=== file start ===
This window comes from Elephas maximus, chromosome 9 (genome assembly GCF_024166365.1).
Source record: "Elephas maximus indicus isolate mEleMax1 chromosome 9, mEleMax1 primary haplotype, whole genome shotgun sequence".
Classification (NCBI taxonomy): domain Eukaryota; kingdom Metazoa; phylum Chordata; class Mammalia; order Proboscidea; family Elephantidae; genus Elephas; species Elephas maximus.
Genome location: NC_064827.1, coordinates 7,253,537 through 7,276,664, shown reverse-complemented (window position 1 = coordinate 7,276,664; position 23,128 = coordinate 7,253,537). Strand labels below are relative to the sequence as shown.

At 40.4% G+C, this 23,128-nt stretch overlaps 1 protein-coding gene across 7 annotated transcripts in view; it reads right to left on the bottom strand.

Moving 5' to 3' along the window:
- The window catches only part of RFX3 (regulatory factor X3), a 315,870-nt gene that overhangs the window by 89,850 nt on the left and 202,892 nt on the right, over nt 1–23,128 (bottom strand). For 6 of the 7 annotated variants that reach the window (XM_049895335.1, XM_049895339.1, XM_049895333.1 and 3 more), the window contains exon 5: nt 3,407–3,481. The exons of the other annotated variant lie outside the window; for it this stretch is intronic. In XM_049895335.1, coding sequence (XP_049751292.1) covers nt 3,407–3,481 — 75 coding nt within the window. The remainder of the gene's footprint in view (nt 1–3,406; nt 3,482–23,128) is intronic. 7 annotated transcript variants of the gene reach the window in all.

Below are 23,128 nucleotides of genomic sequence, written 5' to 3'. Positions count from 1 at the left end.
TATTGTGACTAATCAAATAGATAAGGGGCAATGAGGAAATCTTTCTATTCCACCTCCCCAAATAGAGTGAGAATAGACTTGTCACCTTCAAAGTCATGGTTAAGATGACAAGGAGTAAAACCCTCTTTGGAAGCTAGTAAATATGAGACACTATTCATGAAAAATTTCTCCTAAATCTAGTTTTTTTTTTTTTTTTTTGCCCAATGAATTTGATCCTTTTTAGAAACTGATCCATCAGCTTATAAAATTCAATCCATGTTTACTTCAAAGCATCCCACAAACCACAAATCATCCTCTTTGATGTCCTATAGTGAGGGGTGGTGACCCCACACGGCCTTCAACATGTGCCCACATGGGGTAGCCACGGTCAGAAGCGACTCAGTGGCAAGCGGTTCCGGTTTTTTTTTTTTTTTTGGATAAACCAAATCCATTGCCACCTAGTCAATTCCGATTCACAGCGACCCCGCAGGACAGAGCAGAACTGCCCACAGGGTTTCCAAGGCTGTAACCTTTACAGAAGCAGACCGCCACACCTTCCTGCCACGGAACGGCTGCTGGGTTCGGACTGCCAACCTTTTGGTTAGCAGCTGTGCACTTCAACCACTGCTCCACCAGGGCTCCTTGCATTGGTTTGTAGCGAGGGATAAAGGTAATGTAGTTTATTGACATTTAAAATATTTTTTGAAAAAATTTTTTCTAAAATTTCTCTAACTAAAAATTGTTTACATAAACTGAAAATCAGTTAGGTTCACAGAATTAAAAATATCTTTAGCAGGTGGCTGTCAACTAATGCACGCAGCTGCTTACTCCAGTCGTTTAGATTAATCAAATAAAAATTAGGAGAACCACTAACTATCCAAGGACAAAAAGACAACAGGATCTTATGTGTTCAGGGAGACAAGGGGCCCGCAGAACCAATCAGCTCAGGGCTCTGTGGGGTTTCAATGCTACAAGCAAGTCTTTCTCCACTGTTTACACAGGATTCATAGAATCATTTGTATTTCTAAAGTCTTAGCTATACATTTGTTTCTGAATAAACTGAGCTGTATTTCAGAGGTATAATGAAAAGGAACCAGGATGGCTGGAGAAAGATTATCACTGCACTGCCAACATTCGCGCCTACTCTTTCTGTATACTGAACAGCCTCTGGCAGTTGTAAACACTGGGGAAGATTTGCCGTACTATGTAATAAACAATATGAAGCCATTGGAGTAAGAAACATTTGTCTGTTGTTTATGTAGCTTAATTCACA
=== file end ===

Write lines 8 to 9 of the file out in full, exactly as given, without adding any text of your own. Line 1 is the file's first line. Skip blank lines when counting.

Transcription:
Below are 23,128 nucleotides of genomic sequence, written 5' to 3'. Positions count from 1 at the left end.
TATTGTGACTAATCAAATAGATAAGGGGCAATGAGGAAATCTTTCTATTCCACCTCCCCAAATAGAGTGAGAATAGACTTGTCACCTTCAAAGTCATGGTTAAGATGACAAGGAGTAAAACCCTCTTTGGAAGCTAGTAAATATGAGACACTATTCATGAAAAATTTCTCCTAAATCTAGTTTTTTTTTTTTTTTTTTGCCCAATGAATTTGATCCTTTTTAGAAACTGATCCATCAGCTTATAAAATTCAATCCATGTTTACTTCAAAGCATCCCACAAACCACAAATCATCCTCTTTGATGTCCTATAGTGAGGGGTGGTGACCCCACACGGCCTTCAACATGTGCCCACATGGGGTAGCCACGGTCAGAAGCGACTCAGTGGCAAGCGGTTCCGGTTTTTTTTTTTTTTTTGGATAAACCAAATCCATTGCCACCTAGTCAATTCCGATTCACAGCGACCCCGCAGGACAGAGCAGAACTGCCCACAGGGTTTCCAAGGCTGTAACCTTTACAGAAGCAGACCGCCACACCTTCCTGCCACGGAACGGCTGCTGGGTTCGGACTGCCAACCTTTTGGTTAGCAGCTGTGCACTTCAACCACTGCTCCACCAGGGCTCCTTGCATTGGTTTGTAGCGAGGGATAAAGGTAATGTAGTTTATTGACATTTAAAATATTTTTTGAAAAAATTTTTTCTAAAATTTCTCTAACTAAAAATTGTTTACATAAACTGAAAATCAGTTAGGTTCACAGAATTAAAAATATCTTTAGCAGGTGGCTGTCAACTAATGCACGCAGCTGCTTACTCCAGTCGTTTAGATTAATCAAATAAAAATTAGGAGAACCACTAACTATCCAAGGACAAAAAGACAACAGGATCTTATGTGTTCAGGGAGACAAGGGGCCCGCAGAACCAATCAGCTCAGGGCTCTGTGGGGTTTCAATGCTACAAGCAAGTCTTTCTCCACTGTTTACACAGGATTCATAGAATCATTTGTATTTCTAAAGTCTTAGCTATACATTTGTTTCTGAATAAACTGAGCTGTATTTCAGAGGTATAATGAAAAGGAACCAGGATGGCTGGAGAAAGATTATCACTGCACTGCCAACATTCGCGCCTACTCTTTCTGTATACTGAACAGCCTCTGGCAGTTGTAAACACTGGGGAAGATTTGCCGTACTATGTAATAAACAATATGAAGCCATTGGAGTAAGAAACATTTGTCTGTTGTTTATGTAGCTTAATTCACA